National Academy of Sciences

The Third National Summit on Advanced Illness Care will be held at the prestigious National Academy of Sciences building and is located at 2101 Constitution Avenue Northwest, Washington, DC 20418.

The building is located on the far side of the National Mall, past the Lincoln memorial and near the Institute of Peace.

Please note: this venue is different than the Keck Center and the Marian Koshland Science Museum of the National Academy of Sciences, both located in Chinatown. 

 

History and Organization of the National Academies of Sciences, Engineering, and Medicine

To meet the government's urgent need for an independent adviser on scientific matters, President Lincoln signed a congressional charter forming the National Academy of Sciences in 1863 to, "investigate, examine, experiment, and report upon any subject of science."  As science began to play an ever-increasing role in national priorities and public life, the National Academy of Sciences eventually expanded to include the National Research Council in 1916, the National Academy of Engingeering in 1964, and the National Academy of Medicine, which was established in 1970 as the Institute of Medicine.

Each Academy consists of members elected by peers in recognition of distinguished achievement in their respective fields.  The National Academy of Sciences includes about 2,100 members, the National Academy of Engineering about 2,000, and the National Academy of Medicine about 1,600.  All three organizations also elect foreign associates.

The Academies are the nation's pre-eminent source of high-quality, objective advice on science, engineering, and health matters.  Their peer-reviewed consensus reports bring together the world's foremost scientists, engineers, and health professionals to address some of the society's toughest challenges.  Each year, more than 6,000 of these experts volunteer to serve on hundreds of study committees that are convened to answer specific sets of questions.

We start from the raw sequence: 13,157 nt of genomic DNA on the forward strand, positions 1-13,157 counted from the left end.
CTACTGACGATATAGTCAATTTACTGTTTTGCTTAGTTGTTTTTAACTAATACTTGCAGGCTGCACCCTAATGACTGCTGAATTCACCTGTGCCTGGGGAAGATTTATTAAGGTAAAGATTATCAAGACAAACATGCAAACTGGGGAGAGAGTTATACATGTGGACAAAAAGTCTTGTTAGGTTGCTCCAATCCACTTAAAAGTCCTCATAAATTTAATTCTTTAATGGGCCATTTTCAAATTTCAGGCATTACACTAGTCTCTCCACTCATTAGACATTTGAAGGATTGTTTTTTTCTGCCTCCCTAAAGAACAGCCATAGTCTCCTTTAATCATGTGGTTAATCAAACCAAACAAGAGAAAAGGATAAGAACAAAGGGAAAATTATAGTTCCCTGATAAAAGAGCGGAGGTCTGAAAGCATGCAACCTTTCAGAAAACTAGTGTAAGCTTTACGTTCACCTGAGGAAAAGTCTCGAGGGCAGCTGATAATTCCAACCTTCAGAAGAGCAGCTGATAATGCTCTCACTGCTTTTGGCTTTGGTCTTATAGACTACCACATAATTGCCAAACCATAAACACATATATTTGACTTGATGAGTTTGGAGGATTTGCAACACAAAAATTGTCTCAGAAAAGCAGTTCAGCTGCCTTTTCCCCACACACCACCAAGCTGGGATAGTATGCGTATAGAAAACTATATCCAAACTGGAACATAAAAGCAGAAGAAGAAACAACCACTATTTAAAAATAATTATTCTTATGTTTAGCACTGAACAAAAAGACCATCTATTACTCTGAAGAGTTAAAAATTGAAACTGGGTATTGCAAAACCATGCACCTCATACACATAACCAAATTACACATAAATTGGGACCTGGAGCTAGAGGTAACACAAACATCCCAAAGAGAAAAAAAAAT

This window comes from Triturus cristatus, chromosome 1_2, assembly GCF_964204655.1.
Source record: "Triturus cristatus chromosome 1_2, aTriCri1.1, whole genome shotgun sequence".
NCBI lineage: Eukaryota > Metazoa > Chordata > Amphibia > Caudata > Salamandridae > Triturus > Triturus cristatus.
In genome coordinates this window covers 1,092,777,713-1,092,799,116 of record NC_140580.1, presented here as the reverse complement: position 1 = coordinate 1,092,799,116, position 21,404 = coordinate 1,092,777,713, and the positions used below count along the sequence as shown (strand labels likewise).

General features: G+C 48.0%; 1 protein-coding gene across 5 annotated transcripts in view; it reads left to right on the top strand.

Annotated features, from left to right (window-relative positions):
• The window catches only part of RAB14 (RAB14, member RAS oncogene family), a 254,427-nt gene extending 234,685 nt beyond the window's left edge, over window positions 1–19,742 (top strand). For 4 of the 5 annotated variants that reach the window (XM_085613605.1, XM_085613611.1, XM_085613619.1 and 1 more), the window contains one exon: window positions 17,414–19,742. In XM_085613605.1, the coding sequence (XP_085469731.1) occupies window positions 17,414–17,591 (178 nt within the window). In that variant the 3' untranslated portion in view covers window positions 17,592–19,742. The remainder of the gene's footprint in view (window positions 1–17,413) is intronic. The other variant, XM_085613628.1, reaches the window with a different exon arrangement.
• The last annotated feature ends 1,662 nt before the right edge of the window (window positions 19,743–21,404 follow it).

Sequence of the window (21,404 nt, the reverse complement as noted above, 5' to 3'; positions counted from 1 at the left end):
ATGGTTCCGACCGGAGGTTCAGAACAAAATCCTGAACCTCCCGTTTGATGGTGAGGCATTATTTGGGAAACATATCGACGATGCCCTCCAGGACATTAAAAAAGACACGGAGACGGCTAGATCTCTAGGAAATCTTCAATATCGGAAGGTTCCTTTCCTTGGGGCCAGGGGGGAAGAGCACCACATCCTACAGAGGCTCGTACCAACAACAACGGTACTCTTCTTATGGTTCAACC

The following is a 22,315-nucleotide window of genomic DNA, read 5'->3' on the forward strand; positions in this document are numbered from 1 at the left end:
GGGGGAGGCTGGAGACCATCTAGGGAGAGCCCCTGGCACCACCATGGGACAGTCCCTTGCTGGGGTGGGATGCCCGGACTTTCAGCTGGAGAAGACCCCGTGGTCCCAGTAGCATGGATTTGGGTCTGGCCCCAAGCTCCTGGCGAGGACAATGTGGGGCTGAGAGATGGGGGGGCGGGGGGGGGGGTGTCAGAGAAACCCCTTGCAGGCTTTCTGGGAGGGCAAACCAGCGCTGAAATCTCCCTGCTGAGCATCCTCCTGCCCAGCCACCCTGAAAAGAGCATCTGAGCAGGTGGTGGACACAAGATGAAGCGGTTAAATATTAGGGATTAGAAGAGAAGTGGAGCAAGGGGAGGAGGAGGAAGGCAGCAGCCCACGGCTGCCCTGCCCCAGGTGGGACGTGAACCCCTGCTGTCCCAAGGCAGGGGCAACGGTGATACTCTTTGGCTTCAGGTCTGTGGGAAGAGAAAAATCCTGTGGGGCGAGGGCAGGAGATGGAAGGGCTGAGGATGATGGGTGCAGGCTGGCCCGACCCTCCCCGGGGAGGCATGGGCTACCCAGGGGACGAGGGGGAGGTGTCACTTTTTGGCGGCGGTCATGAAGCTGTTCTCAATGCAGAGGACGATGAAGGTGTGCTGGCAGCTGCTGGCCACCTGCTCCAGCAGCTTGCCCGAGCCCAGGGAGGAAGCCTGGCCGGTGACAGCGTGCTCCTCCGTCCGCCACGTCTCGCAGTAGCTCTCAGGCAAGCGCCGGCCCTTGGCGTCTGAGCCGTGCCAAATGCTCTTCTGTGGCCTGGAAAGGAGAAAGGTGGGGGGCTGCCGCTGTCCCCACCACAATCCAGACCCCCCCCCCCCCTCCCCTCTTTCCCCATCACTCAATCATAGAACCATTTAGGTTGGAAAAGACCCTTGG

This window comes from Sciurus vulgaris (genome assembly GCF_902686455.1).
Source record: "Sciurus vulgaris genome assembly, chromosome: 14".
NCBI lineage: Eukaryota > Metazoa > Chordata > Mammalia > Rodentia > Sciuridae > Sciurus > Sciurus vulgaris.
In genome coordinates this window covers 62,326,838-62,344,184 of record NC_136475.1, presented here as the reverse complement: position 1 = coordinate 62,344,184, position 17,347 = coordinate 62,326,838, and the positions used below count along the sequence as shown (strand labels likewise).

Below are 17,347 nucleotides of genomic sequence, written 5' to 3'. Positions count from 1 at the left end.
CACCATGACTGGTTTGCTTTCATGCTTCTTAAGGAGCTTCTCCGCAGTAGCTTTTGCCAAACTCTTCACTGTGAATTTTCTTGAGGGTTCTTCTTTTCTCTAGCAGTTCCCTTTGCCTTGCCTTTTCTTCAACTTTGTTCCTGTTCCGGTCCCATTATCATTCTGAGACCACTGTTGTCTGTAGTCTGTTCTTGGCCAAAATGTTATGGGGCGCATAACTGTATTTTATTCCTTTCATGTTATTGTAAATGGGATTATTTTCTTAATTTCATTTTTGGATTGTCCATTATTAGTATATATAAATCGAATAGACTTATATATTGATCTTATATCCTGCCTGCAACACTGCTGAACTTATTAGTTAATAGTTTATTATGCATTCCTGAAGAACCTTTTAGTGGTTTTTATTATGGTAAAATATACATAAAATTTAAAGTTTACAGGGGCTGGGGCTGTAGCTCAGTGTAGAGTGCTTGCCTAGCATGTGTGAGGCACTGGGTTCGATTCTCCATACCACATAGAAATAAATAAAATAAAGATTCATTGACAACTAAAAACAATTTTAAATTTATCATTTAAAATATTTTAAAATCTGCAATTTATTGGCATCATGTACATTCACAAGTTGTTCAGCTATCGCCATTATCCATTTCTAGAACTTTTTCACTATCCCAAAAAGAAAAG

Throughout any given year, the Academies also convene hundreds of conferences, workshops, symposia, roundtables, standing committees, and other gatherings that attract the finest minds in academia and the public and private sectors.  These venues for discussion and debate are essential for allowing the scientific process to unfold dozens of proceedings and summaries on these activities are published each year.

 

NAS building

In 2012, the National Academy of Sciences building was completely restored. Through sustainable preservation, the comprehensive rehabilitation and expansion project included the preservation and conservation of the building’s significant historical features while seamlessly integrating systems and infrastructure and sensitively incorporating sustainable strategies and technologies.